A worker at the Sessions Farms processing facility Pecan Processing FacilityPecans in commercial orchards are harvested mechanically. Mechanical harvesting involves machines called a tree shaker, nut sweeper, vacuum harvester, and trash separator. After pecans are harvested, they are dried quickly to maintain the quality of the nut by reducing kernel moisture. They are then placed in large drying trailers that are hooked up to large fans that force warm dry air up through the trailer. After drying, some pecans are sold immediately. The majority of pecans, however, are placed in refrigerated warehouses until sold. Homeowners can replicate this process by letting nuts air dry for a few days before placing them in sealed plastic bags and placing them in the freezer. Pecans can be kept in the freezer for up to two years or in a refrigerator for nine months.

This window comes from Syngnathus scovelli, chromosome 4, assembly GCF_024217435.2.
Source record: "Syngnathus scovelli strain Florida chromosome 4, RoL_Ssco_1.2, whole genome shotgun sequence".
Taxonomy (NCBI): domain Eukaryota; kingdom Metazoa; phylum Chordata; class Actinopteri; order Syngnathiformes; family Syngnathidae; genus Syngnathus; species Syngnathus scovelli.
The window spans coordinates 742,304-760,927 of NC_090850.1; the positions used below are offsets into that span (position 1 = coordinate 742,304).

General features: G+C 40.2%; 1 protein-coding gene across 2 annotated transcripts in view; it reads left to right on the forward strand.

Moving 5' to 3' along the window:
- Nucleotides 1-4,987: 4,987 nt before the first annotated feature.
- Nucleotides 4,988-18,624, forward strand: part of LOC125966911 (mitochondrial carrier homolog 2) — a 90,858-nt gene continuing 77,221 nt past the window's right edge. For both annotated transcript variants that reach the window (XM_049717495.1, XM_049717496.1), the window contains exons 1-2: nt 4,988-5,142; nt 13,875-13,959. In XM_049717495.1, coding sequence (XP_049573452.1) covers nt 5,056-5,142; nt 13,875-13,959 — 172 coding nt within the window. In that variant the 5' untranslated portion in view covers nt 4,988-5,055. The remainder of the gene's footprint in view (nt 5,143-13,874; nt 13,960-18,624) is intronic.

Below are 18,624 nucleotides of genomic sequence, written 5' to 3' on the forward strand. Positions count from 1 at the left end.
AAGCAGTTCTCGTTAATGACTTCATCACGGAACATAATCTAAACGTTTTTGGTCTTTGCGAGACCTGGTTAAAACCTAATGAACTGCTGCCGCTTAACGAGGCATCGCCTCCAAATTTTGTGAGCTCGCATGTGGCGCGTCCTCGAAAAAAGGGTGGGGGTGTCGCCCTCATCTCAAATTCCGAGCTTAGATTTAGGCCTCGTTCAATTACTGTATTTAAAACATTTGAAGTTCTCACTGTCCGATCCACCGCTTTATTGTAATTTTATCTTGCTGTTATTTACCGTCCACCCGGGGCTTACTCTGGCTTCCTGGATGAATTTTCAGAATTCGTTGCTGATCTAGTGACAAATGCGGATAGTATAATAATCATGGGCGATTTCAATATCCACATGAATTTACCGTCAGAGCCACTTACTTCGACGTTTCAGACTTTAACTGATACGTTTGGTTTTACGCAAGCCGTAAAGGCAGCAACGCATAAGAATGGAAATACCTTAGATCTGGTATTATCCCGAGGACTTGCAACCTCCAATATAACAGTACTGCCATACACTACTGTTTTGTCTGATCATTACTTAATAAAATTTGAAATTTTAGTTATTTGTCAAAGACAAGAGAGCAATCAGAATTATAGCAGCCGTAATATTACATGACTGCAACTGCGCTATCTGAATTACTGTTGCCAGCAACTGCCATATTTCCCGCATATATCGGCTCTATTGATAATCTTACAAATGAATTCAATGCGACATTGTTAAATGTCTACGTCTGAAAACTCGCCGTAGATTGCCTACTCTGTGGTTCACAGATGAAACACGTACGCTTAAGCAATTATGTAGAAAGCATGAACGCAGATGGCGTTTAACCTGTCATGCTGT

Pecan Production in Alabama   

A grove of pecans stand on the Ken Ken Buck Pecan OrchardCommercial pecan culture began in Alabama in the early 1900s, in the southern half of the state, principally in Mobile and Baldwin counties. By the 1940s, pecan production became a significant industry. One of the first areas planted was near Loxley in Baldwin County and in Mobile County near Oceanside, Mississippi. J. E. "Abe" Robinson was considered by many to be the father of the pecan industry in the state. Early growers planted the Stuart, Schley, and Success varieties. During the 1960s and 1970s, growers started planting varieties such as Desirable, Cape Fear, and Elliott. Today, most growers plant varieties such as Gafford, Amling, Excel, McMillan, Caddo, Forkert, and Surprize, which are known for their hardiness and productivity.